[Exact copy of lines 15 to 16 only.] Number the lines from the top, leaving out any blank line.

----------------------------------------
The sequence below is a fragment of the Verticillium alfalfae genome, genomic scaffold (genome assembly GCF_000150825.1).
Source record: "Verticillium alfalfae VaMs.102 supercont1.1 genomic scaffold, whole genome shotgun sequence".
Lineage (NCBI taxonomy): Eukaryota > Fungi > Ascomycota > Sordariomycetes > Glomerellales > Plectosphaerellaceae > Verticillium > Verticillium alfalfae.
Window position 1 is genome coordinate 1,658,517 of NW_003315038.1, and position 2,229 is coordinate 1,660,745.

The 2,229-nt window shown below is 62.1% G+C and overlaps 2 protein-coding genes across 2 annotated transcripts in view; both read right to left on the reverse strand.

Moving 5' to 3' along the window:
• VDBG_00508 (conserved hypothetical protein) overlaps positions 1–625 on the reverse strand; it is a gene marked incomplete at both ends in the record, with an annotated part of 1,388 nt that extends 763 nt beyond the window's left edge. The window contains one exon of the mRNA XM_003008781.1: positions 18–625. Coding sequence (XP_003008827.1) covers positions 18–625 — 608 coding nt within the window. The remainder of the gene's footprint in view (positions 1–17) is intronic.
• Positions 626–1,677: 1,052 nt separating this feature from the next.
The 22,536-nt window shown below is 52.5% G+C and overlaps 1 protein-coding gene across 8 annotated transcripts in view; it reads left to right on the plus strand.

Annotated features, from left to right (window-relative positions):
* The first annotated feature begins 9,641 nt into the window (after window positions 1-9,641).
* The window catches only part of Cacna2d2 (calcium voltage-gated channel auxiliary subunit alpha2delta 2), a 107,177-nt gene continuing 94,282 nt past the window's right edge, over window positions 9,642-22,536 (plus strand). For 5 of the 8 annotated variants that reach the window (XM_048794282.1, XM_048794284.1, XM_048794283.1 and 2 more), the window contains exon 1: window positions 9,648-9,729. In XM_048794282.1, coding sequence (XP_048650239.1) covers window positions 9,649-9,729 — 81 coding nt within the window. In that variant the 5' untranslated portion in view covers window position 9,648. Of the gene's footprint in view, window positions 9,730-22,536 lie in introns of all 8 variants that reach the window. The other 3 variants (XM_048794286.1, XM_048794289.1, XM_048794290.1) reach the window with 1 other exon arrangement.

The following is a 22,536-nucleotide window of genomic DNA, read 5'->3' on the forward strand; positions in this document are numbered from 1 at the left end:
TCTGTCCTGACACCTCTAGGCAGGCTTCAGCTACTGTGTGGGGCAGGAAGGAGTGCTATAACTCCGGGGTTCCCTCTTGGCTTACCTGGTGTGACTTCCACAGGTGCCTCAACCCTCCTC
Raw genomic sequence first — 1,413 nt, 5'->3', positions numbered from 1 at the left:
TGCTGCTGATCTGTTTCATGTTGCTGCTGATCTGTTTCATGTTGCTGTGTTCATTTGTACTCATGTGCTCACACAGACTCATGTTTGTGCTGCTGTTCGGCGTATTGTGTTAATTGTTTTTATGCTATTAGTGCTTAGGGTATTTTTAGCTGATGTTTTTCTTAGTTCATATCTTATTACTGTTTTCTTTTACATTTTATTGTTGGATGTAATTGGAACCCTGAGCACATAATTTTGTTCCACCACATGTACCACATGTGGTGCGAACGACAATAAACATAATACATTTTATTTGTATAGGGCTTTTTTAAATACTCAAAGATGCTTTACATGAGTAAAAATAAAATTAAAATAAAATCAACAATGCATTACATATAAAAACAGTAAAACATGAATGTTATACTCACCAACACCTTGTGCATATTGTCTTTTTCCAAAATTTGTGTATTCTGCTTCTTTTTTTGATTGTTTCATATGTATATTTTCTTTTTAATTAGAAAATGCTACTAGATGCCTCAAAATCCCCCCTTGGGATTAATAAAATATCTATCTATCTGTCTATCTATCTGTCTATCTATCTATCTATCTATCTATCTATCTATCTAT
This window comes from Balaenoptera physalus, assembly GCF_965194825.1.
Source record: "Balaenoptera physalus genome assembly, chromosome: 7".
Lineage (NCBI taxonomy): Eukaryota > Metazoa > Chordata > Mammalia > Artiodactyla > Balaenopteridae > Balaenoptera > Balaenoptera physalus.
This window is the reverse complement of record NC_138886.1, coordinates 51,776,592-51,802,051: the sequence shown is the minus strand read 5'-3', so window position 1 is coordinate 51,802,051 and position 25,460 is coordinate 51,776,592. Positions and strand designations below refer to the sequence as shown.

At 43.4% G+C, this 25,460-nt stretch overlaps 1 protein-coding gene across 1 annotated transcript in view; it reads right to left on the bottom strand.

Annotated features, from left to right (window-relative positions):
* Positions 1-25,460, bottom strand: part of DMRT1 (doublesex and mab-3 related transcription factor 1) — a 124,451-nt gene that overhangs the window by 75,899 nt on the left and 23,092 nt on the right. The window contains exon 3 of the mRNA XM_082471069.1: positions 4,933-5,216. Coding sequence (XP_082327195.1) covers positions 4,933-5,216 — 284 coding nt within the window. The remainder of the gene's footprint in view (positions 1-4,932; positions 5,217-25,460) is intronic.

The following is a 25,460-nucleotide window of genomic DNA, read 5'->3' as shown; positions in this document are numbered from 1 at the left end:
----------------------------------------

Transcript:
Raw genomic sequence first — 1,413 nt, 5'->3', positions numbered from 1 at the left:
TGCTGCTGATCTGTTTCATGTTGCTGCTGATCTGTTTCATGTTGCTGTGTTCATTTGTACTCATGTGCTCACACAGACTCATGTTTGTGCTGCTGTTCGGCGTATTGTGTTAATTGTTTTTATGCTATTAGTGCTTAGGGTATTTTTAGCTGATGTTTTTCTTAGTTCATATCTTATTACTGTTTTCTTTTACATTTTATTGTTGGATGTAATTGGAACCCTGAGCACATAATTTTGTTCCACCACATGTACCACATGTGGTGCGAACGACAATAAACATAATACATTTTATTTGTATAGGGCTTTTTTAAATACTCAAAGATGCTTTACATGAGTAAAAATAAAATTAAAATAAAATCAACAATGCATTACATATAAAAACAGTAAAACATGAATGTTATACTCACCAACACCTTGTGCATATTGTCTTTTTCCAAAATTTGTGTATTCTGCTTCTTTTTTTGATTGTTTCATATGTATATTTTCTTTTTAATTAGAAAATGCTACTAGATGCCTCAAAATCCCCCCTTGGGATTAATAAAATATCTATCTATCTGTCTATCTATCTGTCTATCTATCTATCTATCTATCTATCTATCTATCTAT